The issue of language is further complicated by accents, and by the phenomenon of code-switching, wherein a speaker alternates between two or more languages or dialects, in the context of a single conversation. If the occasional use of foreign words for “computer” or “internet” causes pain to the National Committee for Pure Language, imagine how aghast they must be when people employ whole sentences and phrases from outside. Both accents and code-switching have been used to identify classes of people and to discriminate against them. Perhaps we are slowly moving beyond killing, or being killed, on account of a language, but social and economic discrimination based on how people speak, independent of the content of their ideas, remains a reality.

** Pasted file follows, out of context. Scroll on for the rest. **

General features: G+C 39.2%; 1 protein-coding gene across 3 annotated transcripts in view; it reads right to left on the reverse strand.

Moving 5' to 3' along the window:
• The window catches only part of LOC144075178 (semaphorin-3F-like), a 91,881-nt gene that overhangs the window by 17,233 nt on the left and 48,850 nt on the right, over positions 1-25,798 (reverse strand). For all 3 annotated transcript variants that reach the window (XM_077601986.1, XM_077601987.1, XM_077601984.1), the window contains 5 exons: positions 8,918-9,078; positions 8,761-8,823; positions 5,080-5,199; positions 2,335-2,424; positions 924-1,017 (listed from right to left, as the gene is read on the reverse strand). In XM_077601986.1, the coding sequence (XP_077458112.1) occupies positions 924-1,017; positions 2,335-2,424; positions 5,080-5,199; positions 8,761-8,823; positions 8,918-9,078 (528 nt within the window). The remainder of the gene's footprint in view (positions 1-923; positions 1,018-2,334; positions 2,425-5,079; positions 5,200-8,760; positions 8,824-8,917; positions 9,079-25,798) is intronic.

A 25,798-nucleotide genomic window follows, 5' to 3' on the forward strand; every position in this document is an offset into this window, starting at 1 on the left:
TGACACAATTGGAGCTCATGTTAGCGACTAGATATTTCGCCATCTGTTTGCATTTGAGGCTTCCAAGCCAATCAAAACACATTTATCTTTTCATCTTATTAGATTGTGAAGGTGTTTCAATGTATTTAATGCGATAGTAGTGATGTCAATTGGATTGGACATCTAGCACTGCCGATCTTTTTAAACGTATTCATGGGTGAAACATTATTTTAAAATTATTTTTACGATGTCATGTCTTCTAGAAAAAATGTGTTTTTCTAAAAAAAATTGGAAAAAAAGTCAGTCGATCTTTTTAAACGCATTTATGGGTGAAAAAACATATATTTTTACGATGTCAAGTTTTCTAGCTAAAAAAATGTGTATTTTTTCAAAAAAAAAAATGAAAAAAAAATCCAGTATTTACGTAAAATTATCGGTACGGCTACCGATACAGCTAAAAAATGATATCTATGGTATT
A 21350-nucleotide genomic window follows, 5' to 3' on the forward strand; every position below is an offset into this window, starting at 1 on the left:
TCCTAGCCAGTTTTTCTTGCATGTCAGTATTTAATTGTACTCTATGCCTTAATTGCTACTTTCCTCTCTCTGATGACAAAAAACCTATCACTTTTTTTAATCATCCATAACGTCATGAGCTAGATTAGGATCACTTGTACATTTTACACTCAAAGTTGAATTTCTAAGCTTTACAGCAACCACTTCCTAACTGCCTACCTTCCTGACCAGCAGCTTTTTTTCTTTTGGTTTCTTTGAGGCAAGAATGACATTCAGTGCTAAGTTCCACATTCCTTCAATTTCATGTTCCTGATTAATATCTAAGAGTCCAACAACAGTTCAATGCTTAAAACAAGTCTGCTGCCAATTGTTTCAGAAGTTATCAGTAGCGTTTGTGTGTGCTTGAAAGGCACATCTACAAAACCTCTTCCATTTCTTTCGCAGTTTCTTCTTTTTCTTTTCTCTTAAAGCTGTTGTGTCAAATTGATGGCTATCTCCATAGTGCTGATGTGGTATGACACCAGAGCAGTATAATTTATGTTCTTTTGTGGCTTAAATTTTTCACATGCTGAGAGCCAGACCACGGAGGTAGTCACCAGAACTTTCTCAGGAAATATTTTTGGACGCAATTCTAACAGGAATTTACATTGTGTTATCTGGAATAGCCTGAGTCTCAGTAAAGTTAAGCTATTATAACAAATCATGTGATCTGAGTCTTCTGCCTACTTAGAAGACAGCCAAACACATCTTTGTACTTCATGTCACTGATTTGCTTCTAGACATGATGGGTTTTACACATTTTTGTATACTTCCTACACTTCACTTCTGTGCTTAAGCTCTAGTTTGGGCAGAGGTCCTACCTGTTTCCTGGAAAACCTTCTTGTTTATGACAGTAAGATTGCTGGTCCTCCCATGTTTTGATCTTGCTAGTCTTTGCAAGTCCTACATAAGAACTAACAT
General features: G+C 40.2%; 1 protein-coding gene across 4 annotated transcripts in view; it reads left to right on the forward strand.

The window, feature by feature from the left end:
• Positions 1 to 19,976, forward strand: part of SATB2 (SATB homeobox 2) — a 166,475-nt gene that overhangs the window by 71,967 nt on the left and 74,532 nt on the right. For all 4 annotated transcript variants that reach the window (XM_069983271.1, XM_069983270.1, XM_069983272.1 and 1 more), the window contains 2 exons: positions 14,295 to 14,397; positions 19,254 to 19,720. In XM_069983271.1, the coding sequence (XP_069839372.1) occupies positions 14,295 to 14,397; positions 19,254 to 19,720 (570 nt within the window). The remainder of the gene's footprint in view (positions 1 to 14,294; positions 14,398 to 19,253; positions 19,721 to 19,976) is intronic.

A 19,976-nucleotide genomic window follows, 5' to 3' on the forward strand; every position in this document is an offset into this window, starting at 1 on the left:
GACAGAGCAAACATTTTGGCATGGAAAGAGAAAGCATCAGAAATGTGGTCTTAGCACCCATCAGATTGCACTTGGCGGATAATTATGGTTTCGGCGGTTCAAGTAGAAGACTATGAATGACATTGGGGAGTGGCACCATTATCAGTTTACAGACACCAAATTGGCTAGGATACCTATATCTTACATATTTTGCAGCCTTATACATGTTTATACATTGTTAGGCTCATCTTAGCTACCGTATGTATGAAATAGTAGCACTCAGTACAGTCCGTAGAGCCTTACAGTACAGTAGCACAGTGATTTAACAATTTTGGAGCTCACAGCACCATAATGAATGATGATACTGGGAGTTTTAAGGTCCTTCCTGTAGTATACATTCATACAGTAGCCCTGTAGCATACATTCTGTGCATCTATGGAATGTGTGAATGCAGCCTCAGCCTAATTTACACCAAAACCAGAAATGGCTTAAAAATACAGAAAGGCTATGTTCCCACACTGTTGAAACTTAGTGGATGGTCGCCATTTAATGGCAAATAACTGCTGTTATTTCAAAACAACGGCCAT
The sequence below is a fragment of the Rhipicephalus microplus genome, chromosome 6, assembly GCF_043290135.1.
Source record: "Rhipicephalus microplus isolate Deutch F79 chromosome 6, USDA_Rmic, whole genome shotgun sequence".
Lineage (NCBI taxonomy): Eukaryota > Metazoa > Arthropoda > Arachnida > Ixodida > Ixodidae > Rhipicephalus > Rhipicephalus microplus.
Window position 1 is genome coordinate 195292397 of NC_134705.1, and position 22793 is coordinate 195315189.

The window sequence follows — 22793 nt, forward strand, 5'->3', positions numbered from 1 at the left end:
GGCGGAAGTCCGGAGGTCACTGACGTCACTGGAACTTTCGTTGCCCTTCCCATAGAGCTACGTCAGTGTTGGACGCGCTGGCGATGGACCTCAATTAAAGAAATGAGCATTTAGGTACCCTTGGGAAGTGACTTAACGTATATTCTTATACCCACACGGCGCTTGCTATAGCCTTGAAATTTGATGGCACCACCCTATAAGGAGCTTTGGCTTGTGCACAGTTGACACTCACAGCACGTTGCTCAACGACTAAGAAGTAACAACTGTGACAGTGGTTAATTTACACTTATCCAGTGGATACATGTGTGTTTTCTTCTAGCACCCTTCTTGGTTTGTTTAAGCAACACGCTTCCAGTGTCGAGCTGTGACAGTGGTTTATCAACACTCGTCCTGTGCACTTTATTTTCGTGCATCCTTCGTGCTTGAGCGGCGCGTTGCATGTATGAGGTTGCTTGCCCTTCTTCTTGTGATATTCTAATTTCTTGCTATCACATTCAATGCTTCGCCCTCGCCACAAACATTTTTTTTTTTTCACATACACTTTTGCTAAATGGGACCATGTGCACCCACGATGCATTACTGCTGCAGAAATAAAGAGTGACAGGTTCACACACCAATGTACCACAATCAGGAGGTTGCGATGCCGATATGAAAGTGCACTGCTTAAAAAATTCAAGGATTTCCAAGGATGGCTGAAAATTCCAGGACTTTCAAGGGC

Language is an important marker of human identity, and perhaps even defines or heavily influences how its adherents think about the world, through the concepts it makes available to them, and those it does not provide. However, it can also be a tool used to bring people together. In this spirit of human community, perhaps it might be an idea to tolerate other languages being spoken in the boulevards of our cities; to tolerate our own language being spoken with a strange accent, or perhaps not quite in the most polished of manners; to tolerate some refusing to speak a language even when possessed of the ability to do so. This tolerance in the emotive domain of language can only increase the pleasantness of human interaction and pave the way for a greater exchange of ideas.